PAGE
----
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Electronic balloting will minimise paper work, electoral fraud, says Oyo REC 

By Rotimi Agboluaje
21 September 2021   |   2:53 am
Barrister Mutiu Agboke is the Oyo State Resident Electoral Commissioner (REC) of the Independent National Electoral Commission (INEC). In this interview with ROTIMI AGBOLUAJE

Agboke

Barrister Mutiu Agboke is the Oyo State Resident Electoral Commissioner (REC) of the Independent National Electoral Commission (INEC). In this interview with ROTIMI AGBOLUAJE, Agboke said any Commission’s official who flouts the oath of office would be dealt with accordingly. He also stressed the importance of technology in delivering the Commission’s mandate, calling for the support of all Nigerians to succeed in ensuring credible polls to Nigeria. What is the progress with the Continuous Voter Card register? 

Why local government polls are won by ruling parties
People are eager to register because INEC facilitates the process for the registrants. So, it is very easy for them. The online registration now is over 50,000 in Oyo State with over 20,000 who have completed the registration by coming to our office for biometric.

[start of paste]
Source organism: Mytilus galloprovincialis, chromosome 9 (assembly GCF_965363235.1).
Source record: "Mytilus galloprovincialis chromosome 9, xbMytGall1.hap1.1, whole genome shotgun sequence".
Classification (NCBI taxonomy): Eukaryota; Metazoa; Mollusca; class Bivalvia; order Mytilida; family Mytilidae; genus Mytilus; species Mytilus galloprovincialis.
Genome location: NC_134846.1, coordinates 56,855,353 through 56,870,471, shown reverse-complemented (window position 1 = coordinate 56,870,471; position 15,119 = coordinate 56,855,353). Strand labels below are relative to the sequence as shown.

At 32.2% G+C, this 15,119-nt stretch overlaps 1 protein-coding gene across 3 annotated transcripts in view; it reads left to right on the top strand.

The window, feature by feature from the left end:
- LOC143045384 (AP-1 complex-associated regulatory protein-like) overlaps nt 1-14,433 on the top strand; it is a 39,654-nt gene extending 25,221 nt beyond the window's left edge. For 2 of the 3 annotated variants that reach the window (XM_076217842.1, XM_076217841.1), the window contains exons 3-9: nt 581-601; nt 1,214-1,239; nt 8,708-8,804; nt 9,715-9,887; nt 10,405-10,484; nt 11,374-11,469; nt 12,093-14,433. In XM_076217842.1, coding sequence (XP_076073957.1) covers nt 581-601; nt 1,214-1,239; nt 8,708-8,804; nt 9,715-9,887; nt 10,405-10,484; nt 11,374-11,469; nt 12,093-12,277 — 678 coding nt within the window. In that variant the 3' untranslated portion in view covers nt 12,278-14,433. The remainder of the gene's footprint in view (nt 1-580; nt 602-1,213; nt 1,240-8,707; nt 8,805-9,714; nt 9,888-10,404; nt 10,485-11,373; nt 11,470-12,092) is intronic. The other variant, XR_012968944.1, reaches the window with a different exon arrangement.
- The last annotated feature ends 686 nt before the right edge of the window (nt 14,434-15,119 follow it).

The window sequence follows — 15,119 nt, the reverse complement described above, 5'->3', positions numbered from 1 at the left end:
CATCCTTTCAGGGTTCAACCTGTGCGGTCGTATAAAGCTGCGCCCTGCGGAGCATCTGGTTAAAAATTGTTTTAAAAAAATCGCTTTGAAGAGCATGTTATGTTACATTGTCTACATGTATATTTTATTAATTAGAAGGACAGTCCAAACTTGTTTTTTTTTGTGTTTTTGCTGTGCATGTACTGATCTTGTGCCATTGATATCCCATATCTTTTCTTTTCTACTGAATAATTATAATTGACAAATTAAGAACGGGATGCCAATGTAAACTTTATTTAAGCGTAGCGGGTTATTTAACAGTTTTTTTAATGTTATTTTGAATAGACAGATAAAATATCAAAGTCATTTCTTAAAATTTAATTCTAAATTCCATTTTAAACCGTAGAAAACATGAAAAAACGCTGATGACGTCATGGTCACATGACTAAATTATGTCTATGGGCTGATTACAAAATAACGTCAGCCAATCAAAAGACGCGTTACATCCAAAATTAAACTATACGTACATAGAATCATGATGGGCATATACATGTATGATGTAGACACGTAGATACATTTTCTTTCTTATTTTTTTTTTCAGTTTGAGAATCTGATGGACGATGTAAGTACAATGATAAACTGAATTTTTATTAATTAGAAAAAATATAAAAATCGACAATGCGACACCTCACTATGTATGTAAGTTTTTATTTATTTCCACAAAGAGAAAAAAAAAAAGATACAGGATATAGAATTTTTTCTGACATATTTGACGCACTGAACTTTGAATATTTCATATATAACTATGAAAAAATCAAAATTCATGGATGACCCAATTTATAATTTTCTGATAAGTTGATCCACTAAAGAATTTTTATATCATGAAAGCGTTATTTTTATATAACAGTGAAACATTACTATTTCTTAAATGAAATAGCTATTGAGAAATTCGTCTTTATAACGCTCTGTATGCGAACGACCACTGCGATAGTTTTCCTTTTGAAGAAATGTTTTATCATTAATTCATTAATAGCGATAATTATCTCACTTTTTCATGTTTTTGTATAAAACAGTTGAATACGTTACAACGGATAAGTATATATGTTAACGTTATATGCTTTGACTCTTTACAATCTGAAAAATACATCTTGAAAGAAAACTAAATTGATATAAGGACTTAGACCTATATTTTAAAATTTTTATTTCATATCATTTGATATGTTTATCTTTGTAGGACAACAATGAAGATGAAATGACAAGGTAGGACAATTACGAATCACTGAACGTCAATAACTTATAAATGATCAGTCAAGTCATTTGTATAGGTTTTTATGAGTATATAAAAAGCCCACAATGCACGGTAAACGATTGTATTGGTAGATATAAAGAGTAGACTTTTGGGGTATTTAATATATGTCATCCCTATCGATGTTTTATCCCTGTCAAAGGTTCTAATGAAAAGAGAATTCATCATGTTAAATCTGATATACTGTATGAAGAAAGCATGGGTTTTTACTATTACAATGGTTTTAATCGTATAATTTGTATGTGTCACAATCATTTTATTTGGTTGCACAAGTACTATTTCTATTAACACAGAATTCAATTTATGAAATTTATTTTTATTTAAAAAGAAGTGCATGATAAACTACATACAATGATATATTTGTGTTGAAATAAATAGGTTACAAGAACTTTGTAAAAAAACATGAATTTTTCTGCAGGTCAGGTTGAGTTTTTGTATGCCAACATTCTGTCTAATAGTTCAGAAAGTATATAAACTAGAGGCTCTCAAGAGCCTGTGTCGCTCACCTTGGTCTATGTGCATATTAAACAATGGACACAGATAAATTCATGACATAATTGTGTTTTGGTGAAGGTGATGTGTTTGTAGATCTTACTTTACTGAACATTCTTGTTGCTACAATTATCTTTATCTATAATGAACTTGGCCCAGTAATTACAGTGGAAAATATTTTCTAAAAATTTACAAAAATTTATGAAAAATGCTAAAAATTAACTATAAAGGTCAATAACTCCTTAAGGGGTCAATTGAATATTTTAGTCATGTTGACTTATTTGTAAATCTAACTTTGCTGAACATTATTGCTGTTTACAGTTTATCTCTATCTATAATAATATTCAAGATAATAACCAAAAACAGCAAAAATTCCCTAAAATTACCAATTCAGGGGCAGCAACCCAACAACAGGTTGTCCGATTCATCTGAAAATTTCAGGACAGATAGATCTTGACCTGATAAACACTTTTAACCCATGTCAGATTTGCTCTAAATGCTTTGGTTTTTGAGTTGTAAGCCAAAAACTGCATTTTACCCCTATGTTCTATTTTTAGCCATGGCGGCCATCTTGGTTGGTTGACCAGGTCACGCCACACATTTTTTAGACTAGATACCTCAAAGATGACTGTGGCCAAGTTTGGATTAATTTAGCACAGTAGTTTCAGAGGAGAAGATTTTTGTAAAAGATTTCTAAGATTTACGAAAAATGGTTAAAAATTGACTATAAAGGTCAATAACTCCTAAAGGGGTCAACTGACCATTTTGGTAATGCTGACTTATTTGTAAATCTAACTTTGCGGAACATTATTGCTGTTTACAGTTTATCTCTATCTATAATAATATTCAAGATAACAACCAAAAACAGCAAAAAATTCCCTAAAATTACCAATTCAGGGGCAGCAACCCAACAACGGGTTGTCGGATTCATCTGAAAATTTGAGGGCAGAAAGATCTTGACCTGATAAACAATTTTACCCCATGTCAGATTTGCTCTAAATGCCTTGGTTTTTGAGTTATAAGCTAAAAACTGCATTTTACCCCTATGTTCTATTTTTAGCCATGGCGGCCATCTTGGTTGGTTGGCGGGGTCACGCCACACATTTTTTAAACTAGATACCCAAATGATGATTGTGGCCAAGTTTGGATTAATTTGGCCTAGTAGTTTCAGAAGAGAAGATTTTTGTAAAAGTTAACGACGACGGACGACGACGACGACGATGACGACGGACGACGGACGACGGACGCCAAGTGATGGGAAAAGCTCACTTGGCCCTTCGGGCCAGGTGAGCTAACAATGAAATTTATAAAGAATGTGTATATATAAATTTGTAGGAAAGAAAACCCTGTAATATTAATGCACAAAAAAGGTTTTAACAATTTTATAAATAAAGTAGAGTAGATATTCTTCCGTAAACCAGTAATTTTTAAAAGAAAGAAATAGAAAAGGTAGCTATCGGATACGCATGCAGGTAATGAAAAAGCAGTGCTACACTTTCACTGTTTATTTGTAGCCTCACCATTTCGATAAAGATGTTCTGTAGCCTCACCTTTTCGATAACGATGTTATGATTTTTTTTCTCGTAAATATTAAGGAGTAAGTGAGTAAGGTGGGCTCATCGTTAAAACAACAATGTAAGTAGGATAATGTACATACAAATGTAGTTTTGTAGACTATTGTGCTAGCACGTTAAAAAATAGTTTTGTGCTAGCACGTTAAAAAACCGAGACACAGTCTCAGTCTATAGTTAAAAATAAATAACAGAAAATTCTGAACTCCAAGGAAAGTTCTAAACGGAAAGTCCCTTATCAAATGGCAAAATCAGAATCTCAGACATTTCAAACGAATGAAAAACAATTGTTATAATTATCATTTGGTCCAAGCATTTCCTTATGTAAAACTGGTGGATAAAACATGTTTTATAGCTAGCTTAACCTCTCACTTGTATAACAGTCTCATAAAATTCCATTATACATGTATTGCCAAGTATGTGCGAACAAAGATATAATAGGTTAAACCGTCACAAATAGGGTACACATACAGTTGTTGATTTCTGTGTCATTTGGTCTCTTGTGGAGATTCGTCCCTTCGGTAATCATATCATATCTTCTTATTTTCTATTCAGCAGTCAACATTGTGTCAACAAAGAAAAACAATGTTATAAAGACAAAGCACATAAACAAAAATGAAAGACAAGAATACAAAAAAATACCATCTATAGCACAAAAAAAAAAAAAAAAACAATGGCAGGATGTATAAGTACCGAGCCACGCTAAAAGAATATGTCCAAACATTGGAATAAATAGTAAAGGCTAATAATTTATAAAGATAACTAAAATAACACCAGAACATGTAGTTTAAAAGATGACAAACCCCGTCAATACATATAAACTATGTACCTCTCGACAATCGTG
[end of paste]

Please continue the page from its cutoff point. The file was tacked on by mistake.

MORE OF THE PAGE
I’m referring to the number of those who have gone online to register. When you go online to register, it is an incomplete process until you come to various centres to complete it. Across 33 local government areas in Oyo State, people have been coming for registration. In fact, a lot of people have been transferring their voting power from one polling unit to the other, bearing in mind that we just increased the number of polling units in the state. In total, we have over 6,390 polling units and there are 2,939,571 registered voters. 

What efforts are you making to ensure that uncollected PVCs are picked up by the owners?
Nothing that can do the magic other than for us to ensure that there is a high level of public advocacy in terms of engagement with major stakeholders, making sure that political parties who are major stakeholders are not only running around to campaign but also persuade and encourage voters to collect their PVCs.

   
Two, we have engaged various media platforms, we have gone to radio and television stations that can help disseminate the message. We have gone to various religious organisations, We have been to NASFAT to talk to Moslems. We’re going to meet with Christians very soon. We’ve met members of the state House of Assembly to tell them that they cannot just be there and be talking governance. We let them know that their constituents must also be carried along and be properly educated to collect their PVCs.